Common Core in limbo
Gov. Bobby Jindal has threatened to pull the plug on the Common Core academic standards if the Louisiana Legislature doesn’t choose to do so on its own.
The governor, once an advocate of Common Core, said he now is in favor of the state’s withdrawal from the group developing the Partnership of Readiness for College and Careers — or PARCC — assessment.
Locally, Superintendent John Bouque said he feels confident Acadia Parish teachers will adapt, either way.
“It’s been such a haphazard thing all along,” he said of the development of the Common Core standards program. “But it’s not Common Core, the PARCC assessment is the thing that concerns us a little bit because we haven’t seen it.”
While he generally agrees with the concept of Common Core, that or raising academic standards, Bourque said, “I think some of the elements (of the PARCC assessment) go beyond expectations.
“It’s really a bit much, especially in math,” the superintendent added.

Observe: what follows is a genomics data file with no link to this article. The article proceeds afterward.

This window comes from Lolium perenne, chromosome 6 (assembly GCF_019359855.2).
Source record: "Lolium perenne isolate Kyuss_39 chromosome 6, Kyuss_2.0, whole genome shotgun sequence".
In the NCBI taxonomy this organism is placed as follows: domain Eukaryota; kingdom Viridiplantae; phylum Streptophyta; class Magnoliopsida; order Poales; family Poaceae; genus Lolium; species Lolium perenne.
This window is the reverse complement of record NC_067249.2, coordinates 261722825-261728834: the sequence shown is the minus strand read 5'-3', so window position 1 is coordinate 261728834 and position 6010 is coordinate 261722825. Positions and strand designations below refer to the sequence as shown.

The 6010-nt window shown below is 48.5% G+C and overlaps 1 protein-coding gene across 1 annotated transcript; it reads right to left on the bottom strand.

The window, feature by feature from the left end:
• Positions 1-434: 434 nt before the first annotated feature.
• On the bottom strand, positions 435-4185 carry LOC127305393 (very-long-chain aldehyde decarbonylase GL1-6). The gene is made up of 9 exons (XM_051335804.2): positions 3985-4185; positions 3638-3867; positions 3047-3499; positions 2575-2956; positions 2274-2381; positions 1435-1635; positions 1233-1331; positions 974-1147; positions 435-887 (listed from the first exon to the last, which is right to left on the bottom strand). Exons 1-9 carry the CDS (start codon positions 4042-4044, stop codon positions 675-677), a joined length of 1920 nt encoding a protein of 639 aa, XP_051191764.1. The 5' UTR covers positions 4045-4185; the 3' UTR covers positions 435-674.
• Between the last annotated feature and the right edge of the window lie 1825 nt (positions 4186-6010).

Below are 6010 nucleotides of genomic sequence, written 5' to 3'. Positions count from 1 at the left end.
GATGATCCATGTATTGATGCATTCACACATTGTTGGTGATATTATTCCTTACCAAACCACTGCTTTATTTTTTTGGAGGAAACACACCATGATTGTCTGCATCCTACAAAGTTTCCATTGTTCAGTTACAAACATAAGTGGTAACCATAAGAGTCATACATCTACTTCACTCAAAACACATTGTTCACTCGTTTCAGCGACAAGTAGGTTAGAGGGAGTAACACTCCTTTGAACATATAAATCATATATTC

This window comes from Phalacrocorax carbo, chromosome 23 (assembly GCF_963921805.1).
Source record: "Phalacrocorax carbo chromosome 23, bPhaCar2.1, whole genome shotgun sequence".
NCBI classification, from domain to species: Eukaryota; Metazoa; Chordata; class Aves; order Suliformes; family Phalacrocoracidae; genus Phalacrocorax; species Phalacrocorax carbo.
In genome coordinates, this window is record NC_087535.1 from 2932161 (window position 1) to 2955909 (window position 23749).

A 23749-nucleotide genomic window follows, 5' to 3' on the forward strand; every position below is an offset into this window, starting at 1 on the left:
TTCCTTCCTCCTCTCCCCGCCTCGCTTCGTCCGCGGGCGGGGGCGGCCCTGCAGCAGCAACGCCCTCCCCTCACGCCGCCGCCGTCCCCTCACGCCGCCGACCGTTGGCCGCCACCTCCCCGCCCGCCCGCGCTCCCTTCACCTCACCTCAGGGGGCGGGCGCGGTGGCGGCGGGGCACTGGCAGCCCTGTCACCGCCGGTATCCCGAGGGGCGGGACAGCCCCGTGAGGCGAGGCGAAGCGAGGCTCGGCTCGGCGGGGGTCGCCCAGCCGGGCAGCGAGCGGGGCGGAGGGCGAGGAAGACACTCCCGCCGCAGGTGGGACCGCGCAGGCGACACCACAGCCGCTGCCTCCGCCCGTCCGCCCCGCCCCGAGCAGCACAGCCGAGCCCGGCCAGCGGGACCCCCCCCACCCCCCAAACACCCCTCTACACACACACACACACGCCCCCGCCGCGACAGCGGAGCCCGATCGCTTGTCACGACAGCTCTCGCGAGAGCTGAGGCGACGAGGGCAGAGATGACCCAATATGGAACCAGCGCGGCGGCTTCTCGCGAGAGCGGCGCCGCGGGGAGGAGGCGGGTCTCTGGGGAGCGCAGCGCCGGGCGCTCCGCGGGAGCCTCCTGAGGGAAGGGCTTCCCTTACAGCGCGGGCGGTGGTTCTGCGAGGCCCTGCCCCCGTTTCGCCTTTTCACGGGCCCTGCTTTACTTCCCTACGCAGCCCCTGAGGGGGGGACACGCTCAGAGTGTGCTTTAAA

On a practical level, there is some question as to whether Jindal can unilaterally tear Louisiana away from the PARCC consortium, in which 16 states plus Washington, D.C., participate.
State Superintendent of Education John White and Louisiana Board of Elementary and Secondary Education (BESE) president Chas Roemer — both of whom avidly support the program — said their permission is also required to leave the consortium, and neither is willing to do so.
Those with conservative political leanings, believe the PARCC could cause Louisiana to lose control over its student data and risk children’s privacy, since it will likely be used by several states.
White said that the state, by law, requires that students be tested and developing a Louisiana-specific test would be significantly more expensive than PARCC primarily because many states are splitting the cost and work to develop PARCC.
To date, the traditional legislative means of getting rid of Common Core have failed. But a small group of Louisiana lawmakers intend to pursue the issue until the Legislature adjourns in June.
So for now, it’s a waiting game for teachers in Acadia and across the state.
“Our teachers will adapt one way or the other, just how quickly we can adjust I don’t know,” Bourque said. “I guess where there’s a will, there’s a way.”